Changeset 469


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Timestamp:
Jul 30, 2012, 9:53:11 PM (8 years ago)
Author:
pfusik
Message:

Sap.txt: rewordings and more details.

File:
1 edited

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  • trunk/asma/Docs/Sap.txt

    r62 r469  
    66History
    77-------
    8 The SAP format was created in the 1990s by Adam Bienias and was intended to be a single format for playback of any 8-bit Atari music on a PC. Adam Bienias has also created the first player for Windows and later published its source code so that other players were created.
     8The SAP format was created in the 1990s by Adam Bienias and was intended to be a single format for playback of any 8-bit Atari music on a PC. Adam Bienias has also created the first player for Windows and later published its source code so that other players appeared.
    99
    1010At the time of writing there are four independent players of the SAP format:
     
    1919-------
    2020The SAP format contains the original data and code used to playback the Atari music. SAP players actually run the program contained in the SAP file on an emulated or real (sapemu) 6502 processor. The program controls the POKEY chip, which generates the sound.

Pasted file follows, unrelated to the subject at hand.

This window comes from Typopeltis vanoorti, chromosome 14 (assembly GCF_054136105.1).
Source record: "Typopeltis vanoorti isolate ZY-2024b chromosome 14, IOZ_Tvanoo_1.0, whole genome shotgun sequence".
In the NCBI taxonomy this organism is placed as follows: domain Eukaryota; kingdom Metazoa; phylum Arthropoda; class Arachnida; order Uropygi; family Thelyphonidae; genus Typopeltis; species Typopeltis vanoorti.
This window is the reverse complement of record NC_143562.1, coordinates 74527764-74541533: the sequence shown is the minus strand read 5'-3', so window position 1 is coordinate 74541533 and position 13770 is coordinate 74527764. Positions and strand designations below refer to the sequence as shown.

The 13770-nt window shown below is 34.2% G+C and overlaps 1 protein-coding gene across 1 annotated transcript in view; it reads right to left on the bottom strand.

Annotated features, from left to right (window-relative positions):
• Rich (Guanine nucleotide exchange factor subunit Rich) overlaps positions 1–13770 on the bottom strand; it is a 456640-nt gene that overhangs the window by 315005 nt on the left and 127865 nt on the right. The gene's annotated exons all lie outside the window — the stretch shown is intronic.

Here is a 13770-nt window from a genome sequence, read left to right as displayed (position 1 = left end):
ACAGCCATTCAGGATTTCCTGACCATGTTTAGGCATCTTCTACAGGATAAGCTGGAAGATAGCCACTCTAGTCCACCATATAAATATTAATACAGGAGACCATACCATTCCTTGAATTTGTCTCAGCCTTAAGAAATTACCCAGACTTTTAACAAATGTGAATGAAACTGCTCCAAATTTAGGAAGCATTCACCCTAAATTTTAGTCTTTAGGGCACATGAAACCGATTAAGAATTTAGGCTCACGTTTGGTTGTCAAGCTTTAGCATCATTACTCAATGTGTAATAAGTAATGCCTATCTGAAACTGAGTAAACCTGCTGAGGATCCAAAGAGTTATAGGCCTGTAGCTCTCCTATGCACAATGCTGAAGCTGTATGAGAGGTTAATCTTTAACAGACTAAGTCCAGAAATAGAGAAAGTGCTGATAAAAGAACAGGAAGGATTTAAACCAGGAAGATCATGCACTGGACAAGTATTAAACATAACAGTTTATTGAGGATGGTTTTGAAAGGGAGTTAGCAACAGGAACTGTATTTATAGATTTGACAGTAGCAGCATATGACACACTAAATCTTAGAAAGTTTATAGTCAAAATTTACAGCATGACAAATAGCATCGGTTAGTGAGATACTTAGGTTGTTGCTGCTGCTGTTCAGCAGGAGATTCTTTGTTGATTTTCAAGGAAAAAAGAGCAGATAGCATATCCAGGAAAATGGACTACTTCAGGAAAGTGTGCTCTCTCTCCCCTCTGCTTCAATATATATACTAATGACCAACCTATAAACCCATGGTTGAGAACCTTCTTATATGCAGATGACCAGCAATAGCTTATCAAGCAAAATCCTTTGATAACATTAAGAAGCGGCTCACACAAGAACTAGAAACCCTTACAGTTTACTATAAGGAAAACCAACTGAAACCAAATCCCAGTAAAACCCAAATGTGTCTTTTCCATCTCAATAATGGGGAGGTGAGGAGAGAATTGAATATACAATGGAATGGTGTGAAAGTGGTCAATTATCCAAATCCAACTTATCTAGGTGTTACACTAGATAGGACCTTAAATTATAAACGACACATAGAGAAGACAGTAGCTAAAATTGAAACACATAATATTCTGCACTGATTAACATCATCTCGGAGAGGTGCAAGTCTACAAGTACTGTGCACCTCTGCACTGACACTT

21 The same method is used on other platforms, for example the SID format for the C64 music.
    22 Important advantages of SAP over, let’s say, MP3 are that SAP files are very small (about 5 KB on average) and play more accurately as new players improve their emulation. The downside is that SAP files are generally hard to create. Creating SAP files from Atari software is called ripping and requires some knowledge of the 6502 assembly language. On the other hand, Atari music in popular formats such as CMC or RMT can be easily converted to SAP (and back) using ASAP.
    23 One SAP file may contain multiple independent tunes - these are called "subsongs". For example, a game containing many songs may be ripped into one SAP file. Over 90% SAP files contain just one song. Unfortunately many audio players do not support the concept of multiple subsongs per file.
     21Identical method is used with platforms other than Atari, for example the SID format for the C64 music.
     22Important advantages of SAP over, let’s say, MP3, are that SAP files are very small (about 5 KB on average) and play more accurately as new players improve their emulation. The downside is that SAP files are generally hard to create. Creating SAP files from Atari software is called ripping and requires knowledge of the 6502 assembly language. On the other hand, Atari music in popular formats such as CMC or RMT can be easily converted to SAP (and back) using ASAP.
     23One SAP file may contain multiple independent tunes - these are called "subsongs". For example, several songs from one game may be ripped into one SAP file. Over 90% SAP files contain just one song. Unfortunately many audio players do not support the concept of multiple subsongs per file.
    2424
    2525File Naming Conventions